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By John Kelly

And as I hold your hand on a stormy night,
In a room full of crying relatives,
I allow my mind to drift back to that fateful day,
When you set a new national record,
Clearing garden fences like a seasoned athlete,
After news of the accident invaded Rita's kitchen,
The older sister who lived a stone's throw away;
I had been playing in a field next to Carroll's Butchers,
And as I scaled a ten-foot wall,
I dislodged a massive stone,
That gouged out a large chunk of flesh below my knee,
The gaping hole resembling an active volcano;
Jumping to my feet I legged it home,
To the safety of maternal arms;
Not to worry, mammy will put a plaster on it;
There'll be no need to go to hospital;
Now my puppy eyes pleaded with you,
But we both knew that the blood and guts,
Required moulding and stitching;
And it was you stroking my hand,
As two strapping nurses held me down,
While a doctor dragged a needle and catgut,
Through the ugly wound;
Sewing done we returned home,
The patient feeling a wee bit sorry for himself;
But I knew you'd be there for me,
Like an old mother hen,
Because you were my mammy,
With the kind heart and gentle soul;
And now here in the Mater,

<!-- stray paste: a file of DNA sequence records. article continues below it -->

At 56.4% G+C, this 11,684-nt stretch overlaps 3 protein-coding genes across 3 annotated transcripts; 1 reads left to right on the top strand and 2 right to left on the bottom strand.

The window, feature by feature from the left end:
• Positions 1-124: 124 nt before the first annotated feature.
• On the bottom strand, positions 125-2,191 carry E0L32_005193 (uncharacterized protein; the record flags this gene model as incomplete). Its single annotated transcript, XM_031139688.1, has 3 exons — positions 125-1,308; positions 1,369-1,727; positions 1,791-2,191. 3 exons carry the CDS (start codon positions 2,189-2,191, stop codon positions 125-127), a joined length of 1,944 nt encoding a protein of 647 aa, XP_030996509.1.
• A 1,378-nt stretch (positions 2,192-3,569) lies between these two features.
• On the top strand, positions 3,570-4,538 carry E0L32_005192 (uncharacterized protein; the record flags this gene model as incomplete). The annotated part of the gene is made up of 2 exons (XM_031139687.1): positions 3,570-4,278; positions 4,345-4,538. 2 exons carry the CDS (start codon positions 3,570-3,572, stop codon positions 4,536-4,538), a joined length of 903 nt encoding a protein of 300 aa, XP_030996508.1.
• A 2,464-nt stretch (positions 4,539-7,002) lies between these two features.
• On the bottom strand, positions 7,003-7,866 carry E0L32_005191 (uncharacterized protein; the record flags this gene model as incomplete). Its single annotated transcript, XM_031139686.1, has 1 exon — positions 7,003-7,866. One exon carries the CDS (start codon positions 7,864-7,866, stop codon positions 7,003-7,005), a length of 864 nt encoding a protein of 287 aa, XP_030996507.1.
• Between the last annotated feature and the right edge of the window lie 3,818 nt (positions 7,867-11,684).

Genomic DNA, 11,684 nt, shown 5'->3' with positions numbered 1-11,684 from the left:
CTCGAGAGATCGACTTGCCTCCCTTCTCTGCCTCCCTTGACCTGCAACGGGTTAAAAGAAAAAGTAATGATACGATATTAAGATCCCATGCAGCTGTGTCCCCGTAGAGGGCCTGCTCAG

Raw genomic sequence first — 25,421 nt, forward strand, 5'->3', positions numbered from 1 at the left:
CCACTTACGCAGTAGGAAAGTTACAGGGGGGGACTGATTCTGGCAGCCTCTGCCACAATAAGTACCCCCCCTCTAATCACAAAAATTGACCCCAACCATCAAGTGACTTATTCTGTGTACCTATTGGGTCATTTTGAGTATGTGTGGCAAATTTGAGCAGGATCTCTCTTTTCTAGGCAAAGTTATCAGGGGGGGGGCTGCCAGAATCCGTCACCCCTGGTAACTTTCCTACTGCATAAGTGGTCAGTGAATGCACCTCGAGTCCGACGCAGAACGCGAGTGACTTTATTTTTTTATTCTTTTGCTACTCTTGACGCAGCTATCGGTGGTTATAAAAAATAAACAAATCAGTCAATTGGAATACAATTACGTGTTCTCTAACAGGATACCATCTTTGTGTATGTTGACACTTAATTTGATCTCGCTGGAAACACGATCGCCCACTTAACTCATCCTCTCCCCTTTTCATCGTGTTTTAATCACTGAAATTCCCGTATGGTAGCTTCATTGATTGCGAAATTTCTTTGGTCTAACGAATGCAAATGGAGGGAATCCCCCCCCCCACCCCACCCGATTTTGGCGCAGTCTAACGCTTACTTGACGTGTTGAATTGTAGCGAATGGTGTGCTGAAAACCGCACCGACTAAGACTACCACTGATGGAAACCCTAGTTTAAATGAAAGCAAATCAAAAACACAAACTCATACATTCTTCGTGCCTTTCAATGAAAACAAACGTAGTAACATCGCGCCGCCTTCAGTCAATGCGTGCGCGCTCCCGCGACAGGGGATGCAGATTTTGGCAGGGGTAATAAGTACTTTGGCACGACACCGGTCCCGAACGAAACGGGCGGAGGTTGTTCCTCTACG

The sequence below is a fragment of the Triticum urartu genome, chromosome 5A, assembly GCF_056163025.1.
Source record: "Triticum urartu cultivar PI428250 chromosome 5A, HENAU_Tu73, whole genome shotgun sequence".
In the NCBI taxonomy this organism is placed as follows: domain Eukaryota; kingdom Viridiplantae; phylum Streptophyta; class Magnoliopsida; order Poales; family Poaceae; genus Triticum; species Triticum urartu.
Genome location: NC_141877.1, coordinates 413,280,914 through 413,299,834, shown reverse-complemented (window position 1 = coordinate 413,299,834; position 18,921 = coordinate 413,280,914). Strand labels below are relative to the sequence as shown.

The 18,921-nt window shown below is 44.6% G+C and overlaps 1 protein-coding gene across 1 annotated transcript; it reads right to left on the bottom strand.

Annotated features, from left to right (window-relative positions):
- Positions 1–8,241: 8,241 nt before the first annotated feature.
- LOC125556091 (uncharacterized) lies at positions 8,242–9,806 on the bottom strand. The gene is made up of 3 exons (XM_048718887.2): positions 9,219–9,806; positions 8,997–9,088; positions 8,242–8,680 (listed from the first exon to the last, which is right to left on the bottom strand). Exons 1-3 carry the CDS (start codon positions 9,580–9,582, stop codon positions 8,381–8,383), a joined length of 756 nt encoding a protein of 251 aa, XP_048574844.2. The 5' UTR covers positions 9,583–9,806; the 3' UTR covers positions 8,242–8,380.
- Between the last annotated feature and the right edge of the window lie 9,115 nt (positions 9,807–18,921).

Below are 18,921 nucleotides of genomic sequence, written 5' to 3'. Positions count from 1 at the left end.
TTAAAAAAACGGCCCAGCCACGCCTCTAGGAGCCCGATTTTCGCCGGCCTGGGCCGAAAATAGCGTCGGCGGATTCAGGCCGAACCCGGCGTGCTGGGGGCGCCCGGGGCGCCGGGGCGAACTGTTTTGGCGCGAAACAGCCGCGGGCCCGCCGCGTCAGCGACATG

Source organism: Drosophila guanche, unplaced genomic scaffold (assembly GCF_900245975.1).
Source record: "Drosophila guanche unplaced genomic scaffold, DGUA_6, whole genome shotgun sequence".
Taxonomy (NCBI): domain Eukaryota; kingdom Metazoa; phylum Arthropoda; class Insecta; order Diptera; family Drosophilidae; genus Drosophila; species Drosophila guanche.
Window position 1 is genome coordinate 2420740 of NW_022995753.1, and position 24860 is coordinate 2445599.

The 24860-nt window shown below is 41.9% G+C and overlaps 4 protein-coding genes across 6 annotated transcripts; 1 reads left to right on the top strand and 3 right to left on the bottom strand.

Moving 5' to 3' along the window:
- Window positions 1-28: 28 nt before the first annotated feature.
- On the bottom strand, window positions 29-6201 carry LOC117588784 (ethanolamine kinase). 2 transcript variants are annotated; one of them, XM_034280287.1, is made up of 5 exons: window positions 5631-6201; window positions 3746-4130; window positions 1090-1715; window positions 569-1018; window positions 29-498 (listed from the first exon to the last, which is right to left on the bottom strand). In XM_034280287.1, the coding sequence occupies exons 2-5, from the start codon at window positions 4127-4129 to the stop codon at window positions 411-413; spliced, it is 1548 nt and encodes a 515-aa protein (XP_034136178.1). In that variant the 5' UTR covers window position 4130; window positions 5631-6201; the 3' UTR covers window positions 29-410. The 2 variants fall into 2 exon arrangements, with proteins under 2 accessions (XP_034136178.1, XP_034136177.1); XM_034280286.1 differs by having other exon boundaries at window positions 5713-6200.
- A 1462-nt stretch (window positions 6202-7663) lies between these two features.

In a dimly lit room,
With the machines going hammer and tongs,
I never felt so helpless;
There's so much to say,
But I need you alone,
And they're queuing at the bedside;
I can't even give you a farewell fag;
Cigarettes and oxygen make strange bedfellows;
Then you raise my hand towards your face,
Place my finger between your lips,
And after sucking on it gently,
You blow out contentedly,
The smoke existing only in our imaginations;
And as you smile emotions stir,
It could be you walking to Toolan's,
With a Rothmans in your hand,
Escaping the chaos at home,
As Bob reaches for wallpaper paste,
And a damp tea cloth;
And I remember thinking,
What I'd give to be back in Sarsfield Park,
With you and dad,
Sitting by the fireside,
Next to Smokey and Rex,
Watching an episode of the Riordans;
What Id give to skip up the path,
Charge through the front door and ask,
What's for tea tonight mammy?